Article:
Written by Emily
Last week Maria Kang’s abs had their 15 minutes of fame or infamy depending on which mom you ask. Twitter and Facebook were abuzz with reactions to a photo of Kang’s rockin’ bod surrounded by her three young children with a caption that read, “What’s Your Excuse?”
I’m a bit late to the party on this, but let’s just call it fashionably late and while we’re at it, let’s pretend my abs look like Kang’s. Like most women who took issue with Kang, I have no problem with her granite-like mid-section or chiseled arms. I have a problem with the message: “What’s your excuse?”
Surrounded by her little ones, Kang is implying children are not an excuse for a softer physique. Grab your pearls and corsets, ladies, because we’re all headed down a very slippery slope. If we can’t use our children as an excuse, our lives have taken a turn for the worse… much worse.
Think I’m being a bit extreme? Take a look.
It’s all because of the children that I…
- Slip into the “child’s chapel” during a particularly dry sermon because one of my cherubs made a scream face.
- Sing all the words to the Sofia the First, Doc McStuffins, and Jake and the Neverland Pirates theme songs while scrubbing urine off the bathroom walls.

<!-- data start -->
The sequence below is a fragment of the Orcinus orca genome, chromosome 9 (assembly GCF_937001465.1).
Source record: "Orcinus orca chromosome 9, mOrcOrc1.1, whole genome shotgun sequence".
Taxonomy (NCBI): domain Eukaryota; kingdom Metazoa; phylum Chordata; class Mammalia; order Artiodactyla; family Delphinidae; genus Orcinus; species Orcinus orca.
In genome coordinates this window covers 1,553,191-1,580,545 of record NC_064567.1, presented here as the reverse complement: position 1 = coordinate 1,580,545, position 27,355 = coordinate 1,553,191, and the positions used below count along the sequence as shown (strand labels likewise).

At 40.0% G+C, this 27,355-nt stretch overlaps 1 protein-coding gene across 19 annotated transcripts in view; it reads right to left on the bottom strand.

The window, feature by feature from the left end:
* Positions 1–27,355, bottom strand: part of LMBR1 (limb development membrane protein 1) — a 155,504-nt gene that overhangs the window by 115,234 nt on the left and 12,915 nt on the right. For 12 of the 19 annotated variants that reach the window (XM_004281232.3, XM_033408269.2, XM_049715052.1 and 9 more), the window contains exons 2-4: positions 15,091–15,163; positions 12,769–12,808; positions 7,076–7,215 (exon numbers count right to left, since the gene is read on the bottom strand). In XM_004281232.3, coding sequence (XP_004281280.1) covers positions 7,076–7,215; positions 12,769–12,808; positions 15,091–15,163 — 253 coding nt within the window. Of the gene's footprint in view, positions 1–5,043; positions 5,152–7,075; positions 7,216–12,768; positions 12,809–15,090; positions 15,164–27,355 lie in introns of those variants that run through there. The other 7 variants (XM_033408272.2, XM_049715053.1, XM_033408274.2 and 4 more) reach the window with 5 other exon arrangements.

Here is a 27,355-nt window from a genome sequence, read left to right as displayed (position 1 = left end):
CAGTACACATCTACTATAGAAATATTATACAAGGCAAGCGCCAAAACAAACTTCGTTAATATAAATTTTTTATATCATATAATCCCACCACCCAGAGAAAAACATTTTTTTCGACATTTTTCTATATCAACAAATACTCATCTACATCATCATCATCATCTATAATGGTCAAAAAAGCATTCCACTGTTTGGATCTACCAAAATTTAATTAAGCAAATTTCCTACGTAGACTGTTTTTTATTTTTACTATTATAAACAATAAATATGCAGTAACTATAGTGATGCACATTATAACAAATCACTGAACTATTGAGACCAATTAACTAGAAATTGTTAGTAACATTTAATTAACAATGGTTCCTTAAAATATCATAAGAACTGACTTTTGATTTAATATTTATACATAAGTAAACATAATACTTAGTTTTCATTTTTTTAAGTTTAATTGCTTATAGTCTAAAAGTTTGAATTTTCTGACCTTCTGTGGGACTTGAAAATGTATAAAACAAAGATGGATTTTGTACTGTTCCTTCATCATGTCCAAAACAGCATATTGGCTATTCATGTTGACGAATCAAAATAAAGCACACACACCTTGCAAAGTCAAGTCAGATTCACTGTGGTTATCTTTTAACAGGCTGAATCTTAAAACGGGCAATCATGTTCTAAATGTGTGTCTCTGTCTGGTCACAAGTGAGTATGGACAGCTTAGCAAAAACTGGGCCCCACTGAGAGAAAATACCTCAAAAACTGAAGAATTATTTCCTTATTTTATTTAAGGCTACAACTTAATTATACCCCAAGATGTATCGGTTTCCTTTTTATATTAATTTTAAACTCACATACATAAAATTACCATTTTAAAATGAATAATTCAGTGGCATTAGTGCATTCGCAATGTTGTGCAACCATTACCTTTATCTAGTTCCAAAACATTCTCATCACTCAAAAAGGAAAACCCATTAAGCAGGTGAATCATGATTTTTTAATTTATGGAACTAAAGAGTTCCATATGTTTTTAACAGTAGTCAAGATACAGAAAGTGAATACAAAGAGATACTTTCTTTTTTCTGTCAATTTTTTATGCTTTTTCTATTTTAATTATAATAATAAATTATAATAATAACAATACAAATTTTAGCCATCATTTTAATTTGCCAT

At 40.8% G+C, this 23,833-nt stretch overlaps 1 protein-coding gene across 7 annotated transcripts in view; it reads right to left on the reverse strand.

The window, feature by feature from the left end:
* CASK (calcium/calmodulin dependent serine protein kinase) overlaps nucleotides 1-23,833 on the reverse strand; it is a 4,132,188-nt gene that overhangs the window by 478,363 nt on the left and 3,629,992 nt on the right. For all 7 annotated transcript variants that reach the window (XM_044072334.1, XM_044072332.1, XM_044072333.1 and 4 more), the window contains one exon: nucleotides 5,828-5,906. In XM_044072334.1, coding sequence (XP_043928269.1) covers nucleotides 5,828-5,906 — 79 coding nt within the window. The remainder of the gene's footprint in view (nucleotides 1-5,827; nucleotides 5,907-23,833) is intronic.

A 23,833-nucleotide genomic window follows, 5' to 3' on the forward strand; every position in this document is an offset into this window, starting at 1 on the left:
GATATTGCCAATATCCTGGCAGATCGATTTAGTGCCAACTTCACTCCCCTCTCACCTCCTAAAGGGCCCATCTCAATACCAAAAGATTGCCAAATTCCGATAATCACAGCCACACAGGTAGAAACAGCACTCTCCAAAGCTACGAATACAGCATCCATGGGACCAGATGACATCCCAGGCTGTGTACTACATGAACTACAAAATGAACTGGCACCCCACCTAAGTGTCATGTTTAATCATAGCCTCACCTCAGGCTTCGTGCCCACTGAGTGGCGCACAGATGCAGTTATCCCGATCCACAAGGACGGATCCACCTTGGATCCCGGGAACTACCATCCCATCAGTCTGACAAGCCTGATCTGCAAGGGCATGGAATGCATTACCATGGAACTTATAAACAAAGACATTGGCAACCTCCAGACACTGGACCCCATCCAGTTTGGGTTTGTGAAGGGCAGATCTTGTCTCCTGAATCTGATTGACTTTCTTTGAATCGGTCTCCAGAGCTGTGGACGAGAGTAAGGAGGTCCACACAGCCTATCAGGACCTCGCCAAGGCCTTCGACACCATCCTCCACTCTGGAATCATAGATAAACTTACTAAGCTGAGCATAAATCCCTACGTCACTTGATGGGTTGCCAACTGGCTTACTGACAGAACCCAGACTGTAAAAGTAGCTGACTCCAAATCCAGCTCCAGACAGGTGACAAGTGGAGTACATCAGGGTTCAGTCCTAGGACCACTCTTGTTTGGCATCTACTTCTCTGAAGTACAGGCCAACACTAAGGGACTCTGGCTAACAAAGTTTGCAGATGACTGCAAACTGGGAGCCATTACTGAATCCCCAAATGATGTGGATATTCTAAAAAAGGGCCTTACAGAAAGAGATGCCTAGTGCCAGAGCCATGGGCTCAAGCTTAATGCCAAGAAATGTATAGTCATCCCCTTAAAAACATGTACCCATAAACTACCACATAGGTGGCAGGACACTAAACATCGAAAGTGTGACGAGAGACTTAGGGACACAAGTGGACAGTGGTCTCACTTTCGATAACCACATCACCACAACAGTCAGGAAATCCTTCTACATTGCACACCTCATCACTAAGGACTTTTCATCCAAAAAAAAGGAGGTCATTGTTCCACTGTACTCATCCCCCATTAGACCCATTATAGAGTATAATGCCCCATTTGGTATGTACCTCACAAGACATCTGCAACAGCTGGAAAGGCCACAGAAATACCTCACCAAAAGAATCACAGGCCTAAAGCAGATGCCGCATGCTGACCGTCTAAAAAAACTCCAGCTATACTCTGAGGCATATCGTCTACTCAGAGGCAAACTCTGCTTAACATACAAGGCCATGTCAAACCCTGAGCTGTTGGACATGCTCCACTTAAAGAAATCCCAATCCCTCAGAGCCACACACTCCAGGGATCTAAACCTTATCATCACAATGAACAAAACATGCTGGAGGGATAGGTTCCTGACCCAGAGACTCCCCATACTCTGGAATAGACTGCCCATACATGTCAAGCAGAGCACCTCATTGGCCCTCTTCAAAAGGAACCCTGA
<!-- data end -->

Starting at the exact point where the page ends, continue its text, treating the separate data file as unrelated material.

- Go to great lengths to rescue insects trapped inside the house because they might be characters in a Pixar movie.
- Deny myself my own ice cream cone (high-five for self discipline!). Lick my children’s ice cream cones all around the edges seven times each to prevent them from dripping all over everyone. Caloric equivalent= 1.5 cones.
- Carry an enormous diaper bag full of snacks.
- Perform a sniff test on my cuticle to determine if the yellow smear is mustard from lunch or excrement from a diaper.
- Use a child’s nap time to escape a particularly awful play date.
- Turn the back yard into an American Ninja Warrior training facility.
- Judge the quality of a vehicle by the number of cup holders and whether or not the doors open at the touch of a button.
- Walk around for an entire day with play-doh stuck to my rear end and marker on my forehead.
Daily, I rely on being able to roll my eyes, shake my head and shrug, while sighing, “kids.” Don’t take that away from me, Maria. Please.
Now, excuse me, my kids are screaming in the other room. They’re not really, but what good are they if I can’t use them to my advantage.